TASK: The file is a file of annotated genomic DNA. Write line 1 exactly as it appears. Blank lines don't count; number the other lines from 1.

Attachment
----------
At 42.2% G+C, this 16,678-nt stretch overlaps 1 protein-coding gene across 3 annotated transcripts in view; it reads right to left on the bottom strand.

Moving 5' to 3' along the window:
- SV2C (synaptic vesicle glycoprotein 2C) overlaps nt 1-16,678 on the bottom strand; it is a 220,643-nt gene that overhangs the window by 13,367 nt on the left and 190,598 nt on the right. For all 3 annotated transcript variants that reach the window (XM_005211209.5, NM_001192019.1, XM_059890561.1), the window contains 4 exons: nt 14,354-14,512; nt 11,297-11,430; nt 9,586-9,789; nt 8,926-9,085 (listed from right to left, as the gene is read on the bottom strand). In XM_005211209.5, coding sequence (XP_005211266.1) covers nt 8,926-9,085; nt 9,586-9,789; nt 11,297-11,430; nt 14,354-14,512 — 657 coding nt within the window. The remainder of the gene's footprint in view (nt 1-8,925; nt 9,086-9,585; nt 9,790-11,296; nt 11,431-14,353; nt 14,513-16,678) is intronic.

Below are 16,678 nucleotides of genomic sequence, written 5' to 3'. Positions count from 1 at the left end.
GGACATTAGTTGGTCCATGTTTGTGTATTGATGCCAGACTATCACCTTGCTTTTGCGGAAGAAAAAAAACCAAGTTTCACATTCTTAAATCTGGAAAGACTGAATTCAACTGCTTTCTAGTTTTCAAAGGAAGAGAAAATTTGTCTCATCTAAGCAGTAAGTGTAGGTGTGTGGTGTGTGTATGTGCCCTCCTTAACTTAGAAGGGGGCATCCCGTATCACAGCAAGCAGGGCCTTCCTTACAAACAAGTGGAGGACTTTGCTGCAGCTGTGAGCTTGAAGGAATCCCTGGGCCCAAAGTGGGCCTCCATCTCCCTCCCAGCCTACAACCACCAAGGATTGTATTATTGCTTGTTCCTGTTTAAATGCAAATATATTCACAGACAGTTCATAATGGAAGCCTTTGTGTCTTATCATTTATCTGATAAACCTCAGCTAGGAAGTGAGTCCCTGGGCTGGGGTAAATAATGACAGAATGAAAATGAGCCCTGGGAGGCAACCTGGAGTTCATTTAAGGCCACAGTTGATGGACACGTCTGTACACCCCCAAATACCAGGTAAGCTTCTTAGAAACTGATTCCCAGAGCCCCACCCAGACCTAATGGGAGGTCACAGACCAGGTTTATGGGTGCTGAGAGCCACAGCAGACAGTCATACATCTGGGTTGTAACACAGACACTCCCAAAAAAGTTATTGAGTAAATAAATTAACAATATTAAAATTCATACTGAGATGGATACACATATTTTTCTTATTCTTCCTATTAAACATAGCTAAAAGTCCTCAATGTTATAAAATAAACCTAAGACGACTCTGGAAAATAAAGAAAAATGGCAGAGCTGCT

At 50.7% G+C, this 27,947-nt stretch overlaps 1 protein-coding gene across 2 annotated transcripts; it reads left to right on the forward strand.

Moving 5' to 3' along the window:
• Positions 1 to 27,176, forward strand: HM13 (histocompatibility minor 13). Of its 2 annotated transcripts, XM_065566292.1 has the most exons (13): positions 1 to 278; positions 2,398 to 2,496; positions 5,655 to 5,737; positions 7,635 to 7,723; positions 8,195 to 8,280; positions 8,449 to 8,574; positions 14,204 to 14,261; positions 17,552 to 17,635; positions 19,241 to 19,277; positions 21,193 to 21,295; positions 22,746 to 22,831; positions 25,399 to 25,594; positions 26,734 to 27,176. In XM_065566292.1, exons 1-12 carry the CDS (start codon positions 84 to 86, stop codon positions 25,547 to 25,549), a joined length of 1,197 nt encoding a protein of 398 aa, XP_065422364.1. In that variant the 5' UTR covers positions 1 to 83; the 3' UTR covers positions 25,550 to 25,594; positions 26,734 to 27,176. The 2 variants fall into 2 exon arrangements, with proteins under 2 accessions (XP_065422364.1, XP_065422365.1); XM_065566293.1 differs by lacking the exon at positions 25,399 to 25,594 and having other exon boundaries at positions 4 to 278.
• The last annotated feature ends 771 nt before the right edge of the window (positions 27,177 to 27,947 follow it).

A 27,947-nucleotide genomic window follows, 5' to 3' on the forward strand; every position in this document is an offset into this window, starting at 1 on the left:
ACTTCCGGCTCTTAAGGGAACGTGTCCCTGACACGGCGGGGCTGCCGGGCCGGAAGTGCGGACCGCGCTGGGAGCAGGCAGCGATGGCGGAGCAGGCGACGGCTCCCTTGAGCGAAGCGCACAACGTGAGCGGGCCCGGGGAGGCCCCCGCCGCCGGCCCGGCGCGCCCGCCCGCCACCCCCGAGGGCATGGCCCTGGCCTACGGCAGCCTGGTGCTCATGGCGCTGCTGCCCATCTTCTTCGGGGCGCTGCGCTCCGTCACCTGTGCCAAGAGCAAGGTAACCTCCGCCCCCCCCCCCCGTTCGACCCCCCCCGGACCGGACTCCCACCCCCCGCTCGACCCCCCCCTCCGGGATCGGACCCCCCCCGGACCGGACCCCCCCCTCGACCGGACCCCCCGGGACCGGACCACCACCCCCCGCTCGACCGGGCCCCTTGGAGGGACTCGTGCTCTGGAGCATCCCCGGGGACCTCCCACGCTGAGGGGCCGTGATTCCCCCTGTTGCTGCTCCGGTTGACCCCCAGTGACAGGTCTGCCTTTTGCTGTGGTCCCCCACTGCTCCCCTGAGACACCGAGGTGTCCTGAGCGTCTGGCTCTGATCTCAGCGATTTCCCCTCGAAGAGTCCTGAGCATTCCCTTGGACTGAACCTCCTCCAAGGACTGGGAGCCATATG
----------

At 42.2% G+C, this 16,678-nt stretch overlaps 1 protein-coding gene across 3 annotated transcripts in view; it reads right to left on the bottom strand.